Most of these dates will require some effort (or maybe a lot of effort), so make sure you go in with a positive attitude and willingness to pamper yourself and get to know yourself.

DIY/craft day

Try something new! There are unlimited things you can make and do. For example, I love making friendship bracelets with my sister, embroidery is fun (and makes great gifts), making handmade cards, sewing, etc.

Learn something new

Learning something new helps you to learn more about yourself in the process. You may figure out you like something you never would’ve thought you’d like before, or you might see that you’re better at something than you thought you were. This date may require you to go outside of your comfort zone, and that’s where the real magic happens.

Check around your area to find a small class you can take — it could be anything from cooking to self-defense.

Try out a new recipe. Plus you can Instagram whatever you cook or bake #FoodPorn

Learn a skill from a YouTube tutorial. Personally, I like to watch drawing or Adobe Illustrator tutorials, but your topic of choice could be anything you want.

Movie marathon

I watch an embarrassing amount of television, but I don’t usually spend as much time watching movies unless I have someone to join me. But if you have an occasion like this, it’s a lot more fun. It’s good to have some self-indulgence every once in awhile, so set aside a day or a chunk of hours when you can relax, watch a bunch of awesome movies, and stuff your face with your favorite snacks.

A few ideas for movie marathon themes:
Chocolate Decadence: Chocolat, Willy Wonka and the Chocolate Factory (you can even make the marathon a Johnny Depp double feature with Charlie and the Chocolate Factory), Like Water for Chocolate. Make sure to stock up on all your favorite kinds of chocolate to make this marathon even more delicious (than it already is with Johnny Depp).

Flashback Friday: Childhood/90’s favorites. This may vary depending on what you liked to watch as a kid, but some possibilities include Disney animated films, Pokemon movies, musical children’s movies (Mary Poppins, The Wizard of Oz, etc.).

Guilty Pleasures: Basically all the movies you secretly want to see but are too embarrassed to actually ask anyone to to watch them with you (and have them still respect you afterward).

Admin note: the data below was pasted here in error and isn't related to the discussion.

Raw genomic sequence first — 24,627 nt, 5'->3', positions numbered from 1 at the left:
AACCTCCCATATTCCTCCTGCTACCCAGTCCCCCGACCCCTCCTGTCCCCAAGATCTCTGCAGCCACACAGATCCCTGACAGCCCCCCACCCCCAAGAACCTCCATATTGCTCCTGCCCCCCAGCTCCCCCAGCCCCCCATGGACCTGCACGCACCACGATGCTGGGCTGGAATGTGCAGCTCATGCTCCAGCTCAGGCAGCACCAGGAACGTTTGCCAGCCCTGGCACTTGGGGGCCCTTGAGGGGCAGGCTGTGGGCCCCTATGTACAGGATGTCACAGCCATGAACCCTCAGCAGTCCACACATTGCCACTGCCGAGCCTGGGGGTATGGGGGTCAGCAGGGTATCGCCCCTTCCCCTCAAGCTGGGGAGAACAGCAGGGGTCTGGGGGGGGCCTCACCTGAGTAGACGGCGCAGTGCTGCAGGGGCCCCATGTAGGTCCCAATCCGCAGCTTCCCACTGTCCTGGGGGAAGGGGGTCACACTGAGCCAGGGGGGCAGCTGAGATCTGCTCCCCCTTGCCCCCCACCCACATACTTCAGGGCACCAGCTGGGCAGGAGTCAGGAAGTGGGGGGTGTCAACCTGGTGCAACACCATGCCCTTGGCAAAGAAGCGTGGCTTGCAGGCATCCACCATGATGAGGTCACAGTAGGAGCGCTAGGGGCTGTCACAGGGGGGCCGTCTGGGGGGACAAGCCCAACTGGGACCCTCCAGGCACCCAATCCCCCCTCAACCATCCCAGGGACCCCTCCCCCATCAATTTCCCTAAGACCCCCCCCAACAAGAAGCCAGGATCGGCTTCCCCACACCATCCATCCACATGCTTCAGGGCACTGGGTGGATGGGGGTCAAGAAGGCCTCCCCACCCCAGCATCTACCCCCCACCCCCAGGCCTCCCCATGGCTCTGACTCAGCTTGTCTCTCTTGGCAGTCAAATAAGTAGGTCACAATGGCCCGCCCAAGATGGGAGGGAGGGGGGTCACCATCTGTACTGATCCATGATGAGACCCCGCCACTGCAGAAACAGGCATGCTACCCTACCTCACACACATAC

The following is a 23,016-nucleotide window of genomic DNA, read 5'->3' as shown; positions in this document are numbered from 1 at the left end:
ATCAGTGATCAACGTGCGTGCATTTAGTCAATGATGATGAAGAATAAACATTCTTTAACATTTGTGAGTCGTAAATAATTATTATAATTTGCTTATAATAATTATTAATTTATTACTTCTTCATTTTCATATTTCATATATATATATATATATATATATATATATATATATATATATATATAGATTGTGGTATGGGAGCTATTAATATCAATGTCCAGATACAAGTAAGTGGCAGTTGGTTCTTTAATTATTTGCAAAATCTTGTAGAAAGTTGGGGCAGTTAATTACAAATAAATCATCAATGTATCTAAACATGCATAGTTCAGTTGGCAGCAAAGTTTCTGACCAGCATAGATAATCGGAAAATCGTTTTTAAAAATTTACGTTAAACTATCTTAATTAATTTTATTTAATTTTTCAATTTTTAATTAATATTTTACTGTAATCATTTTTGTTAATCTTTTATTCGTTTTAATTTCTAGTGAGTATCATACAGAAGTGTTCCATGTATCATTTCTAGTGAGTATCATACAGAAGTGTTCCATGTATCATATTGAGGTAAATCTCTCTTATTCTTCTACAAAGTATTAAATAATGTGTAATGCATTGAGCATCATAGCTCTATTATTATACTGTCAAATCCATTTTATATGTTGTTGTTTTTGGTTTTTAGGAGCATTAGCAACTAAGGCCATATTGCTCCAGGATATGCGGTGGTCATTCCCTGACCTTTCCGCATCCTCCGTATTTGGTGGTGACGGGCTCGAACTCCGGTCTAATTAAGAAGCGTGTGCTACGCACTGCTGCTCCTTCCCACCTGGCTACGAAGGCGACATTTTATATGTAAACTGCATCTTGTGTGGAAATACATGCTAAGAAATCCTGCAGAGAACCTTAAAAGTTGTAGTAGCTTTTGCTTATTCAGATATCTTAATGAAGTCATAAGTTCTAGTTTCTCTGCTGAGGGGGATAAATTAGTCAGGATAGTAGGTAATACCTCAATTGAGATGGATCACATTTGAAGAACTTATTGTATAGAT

Musicals: Don’t be afraid to sing along, either! The Sound of Music, Grease, Hairspray (or the remake too), Moulin Rouge!, Singin’ in the Rain, Pitch Perfect (does this count?), and so on (I’ve omitted Les Mis because it’s probably too depressing to watch while you’re having this alone-time date).

Harry Potter: This one’s pretty obvious (especially if you know me) and will take forever to watch all of them, so you could just watch your favorites if that’s more convenient.

Judd Apatow: Some of my personal favorites. The 40-Year-Old Virgin, Knocked Up, Funny People, This Is 40.

If you’re a scaredy-cat (like I am), you might want to avoid horror or thrillers — you don’t want to end up with paranoia or nightmares while you’re alone. Unless you’re down, in which case you can hit me up for a list of my favorite horror movies, as I’ve become a self-proclaimed connoisseur of the genre over the past few years).

Dinner date

Dress up for yourself. Or let loose and wear your sweats, since you probably wouldn’t have the freedom to be that comfortable on a regular date.

Cook yourself a meal with different courses — foods you’ve wanted to try out but never got around to it, or your favorites. If you’re up for it and want to go all-out for yourself, you can make a meal with appetizers, entree(s), and dessert (apps, tray trays, and ‘zerts).


Treat yourself to a mani/pedi or eyebrow wax, massage, the works (if you’re up to it or have deep pockets).

Do an at-home pampering day, with a bubble bath (add soothing music, incense, candles, bath salts, or flower petals for ambience). Treat yourself for no cost with a DIY mani/pedi or facial.
You can even give your place a spa-vibe with a pitcher of cucumber water, use a bathrobe/slippers, or put out a platter of fruit or light cookies for yourself. Plus you could make a mimosa or cocktail/blended fruity drink for extra relaxation 😉


If you don’t want to spend much, just try taking the bus out downtown and wander wherever your fancy takes you.

Check out a store you’ve never been in or go out to a nearby park (butterfly preserves are beautiful) and enjoy nature. You might discover something wonderful in a place you used to think was ordinary.

Be careful choosing where to explore, though. It wouldn’t be a good idea to go hiking or rock climbing alone without letting anyone know about it (unless you want a 127 Hours situation on your hands).

Beach day

If you’re near a beach or can take public transportation to get to one, do it. If not, this date also applies to any other waterfronts near you, like lakes or rivers.

If the weather permits (this is a great time for this date because it’s summer), put on a bikini and shorts/tank or comfy dress, grab your shades, a good book/magazine, a few healthy snacks (fresh or dried fruit, a bottle of water, some nuts, chips, crackers, sandwiches, cookies), lie out on a blanket and soak up the sun. Don’t forget sunblock, of course!